The Humble Neighborhood Walk Gets Its Moment in the Sun
Some local organizations are shining a spotlight on one of the few outside-the-house activities still available to us – the neighborhood walk.
Transit Columbus has created a Walk Columbus Pledge to encourage people to take daily walks to “explore the nooks and crannies of our own neighborhoods…rather than heading for the most popular areas.”
The “most popular areas” right now are often our local parks and trails, which have been attracting the types of crowds that we are all supposed to be avoiding.
The organization also sees the walk pledge as a way to generate some good ideas about making our neighborhoods more pedestrian-friendly.
“As part of the Walk Columbus pledge we’ve committed to think about ways to make our neighborhoods safer for pedestrians and report those ideas back,” the new website states. “These thoughts and ideas will be collected and we’ll use them to advocate on your behalf to the City of Columbus (or wherever you live).”
“We know that transit has been hard hit by this crisis and we were really looking to bring some positive energy to folks that care about urban issues and the urban environment,” said Josh Lapp, Board Chair of Transit Columbus. “We also know that while walking is something we are being encouraged to get out and do, there are still ways we can go about getting out and walking that are better than others.”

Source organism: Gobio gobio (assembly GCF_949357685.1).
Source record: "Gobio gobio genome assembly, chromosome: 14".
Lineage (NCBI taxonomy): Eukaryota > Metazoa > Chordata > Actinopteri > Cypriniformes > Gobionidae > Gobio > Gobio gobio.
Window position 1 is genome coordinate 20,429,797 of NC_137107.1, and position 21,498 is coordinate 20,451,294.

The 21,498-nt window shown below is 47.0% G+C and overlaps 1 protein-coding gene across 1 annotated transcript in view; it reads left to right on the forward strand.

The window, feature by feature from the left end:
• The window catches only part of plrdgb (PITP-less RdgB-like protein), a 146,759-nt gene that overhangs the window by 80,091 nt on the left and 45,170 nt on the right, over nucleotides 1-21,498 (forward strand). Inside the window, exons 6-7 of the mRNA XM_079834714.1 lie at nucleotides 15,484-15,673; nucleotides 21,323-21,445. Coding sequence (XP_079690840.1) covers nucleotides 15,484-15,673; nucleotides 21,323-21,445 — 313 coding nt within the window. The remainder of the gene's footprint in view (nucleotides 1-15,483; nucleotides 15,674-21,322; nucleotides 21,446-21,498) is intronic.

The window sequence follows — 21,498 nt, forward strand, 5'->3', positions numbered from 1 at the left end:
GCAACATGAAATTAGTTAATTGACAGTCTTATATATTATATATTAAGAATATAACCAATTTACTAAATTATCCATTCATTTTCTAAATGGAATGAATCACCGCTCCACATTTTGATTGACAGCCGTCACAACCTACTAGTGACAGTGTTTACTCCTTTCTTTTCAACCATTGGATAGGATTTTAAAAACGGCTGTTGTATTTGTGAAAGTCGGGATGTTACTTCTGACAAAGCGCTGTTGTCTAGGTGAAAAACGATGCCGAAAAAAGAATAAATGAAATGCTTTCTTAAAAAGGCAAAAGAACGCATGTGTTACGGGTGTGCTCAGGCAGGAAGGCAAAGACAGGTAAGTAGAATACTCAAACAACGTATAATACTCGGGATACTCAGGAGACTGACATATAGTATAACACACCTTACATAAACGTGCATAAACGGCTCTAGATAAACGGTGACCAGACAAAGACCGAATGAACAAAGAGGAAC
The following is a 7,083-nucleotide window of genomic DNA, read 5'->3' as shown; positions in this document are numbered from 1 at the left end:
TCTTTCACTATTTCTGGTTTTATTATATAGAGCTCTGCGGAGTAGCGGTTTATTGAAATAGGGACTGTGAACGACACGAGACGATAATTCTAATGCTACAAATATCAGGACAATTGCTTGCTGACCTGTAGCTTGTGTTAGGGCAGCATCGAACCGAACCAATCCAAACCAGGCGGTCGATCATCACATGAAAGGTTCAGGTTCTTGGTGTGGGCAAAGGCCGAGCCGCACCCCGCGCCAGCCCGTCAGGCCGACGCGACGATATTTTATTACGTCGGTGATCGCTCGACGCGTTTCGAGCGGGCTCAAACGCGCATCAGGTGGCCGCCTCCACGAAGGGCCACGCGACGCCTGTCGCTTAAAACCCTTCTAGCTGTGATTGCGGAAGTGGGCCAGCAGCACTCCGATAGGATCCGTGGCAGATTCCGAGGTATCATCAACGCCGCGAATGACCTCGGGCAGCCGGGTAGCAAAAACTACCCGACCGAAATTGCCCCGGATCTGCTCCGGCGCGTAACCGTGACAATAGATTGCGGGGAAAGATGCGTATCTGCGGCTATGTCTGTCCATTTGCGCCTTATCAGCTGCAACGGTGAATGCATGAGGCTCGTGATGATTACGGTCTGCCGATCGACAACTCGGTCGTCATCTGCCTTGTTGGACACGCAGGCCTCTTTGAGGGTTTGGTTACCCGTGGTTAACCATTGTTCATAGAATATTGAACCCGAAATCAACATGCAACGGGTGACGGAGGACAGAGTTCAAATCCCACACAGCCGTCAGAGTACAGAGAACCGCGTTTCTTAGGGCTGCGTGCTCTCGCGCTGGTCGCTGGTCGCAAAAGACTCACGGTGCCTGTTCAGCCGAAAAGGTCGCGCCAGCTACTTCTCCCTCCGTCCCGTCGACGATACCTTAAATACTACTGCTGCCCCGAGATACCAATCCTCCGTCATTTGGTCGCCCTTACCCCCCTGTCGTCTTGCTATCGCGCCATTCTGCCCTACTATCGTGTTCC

Columbus Landmarks recently sent out an email to its supporters with another suggestion for restless social-distancers – Art Walks. Columbus Public Health has designed custom, self-guided walks for 14 different city neighborhoods featuring interesting and informative stories about public art, architecture and history.
You can find the maps for each walk – complete with a phone number and code to enter to hear the audio segments – on the Columbus Public Health website. The walks are also available on the MyColumbus mobile app.
A handful of national advocacy organizations have also been thinking and writing about the heightened relevance of walking during the COVID-19 pandemic.
CityLab is inviting readers to make and share their own homemade neighborhood maps, and Rails to Trails has started a petition calling for the closure of some streets to car traffic in order to safely accommodate greater numbers of pedestrians and cyclists, citing a dramatic uptick in usage on trails across the country. There have also been calls to close streets that run through parks and build new protected bike lanes.
“This is an opportunity to change our perceptions on walking and what is walkable,” added Lapp. “Maybe when this is over, a 30 minute walk to a destination won’t be a big deal for most people!”
Editor’s note (4/320, 4:34 p.m.): this article was updated with additional information.
Keep up with regular news updates regarding Columbus and Ohio’s response to COVID-19 here.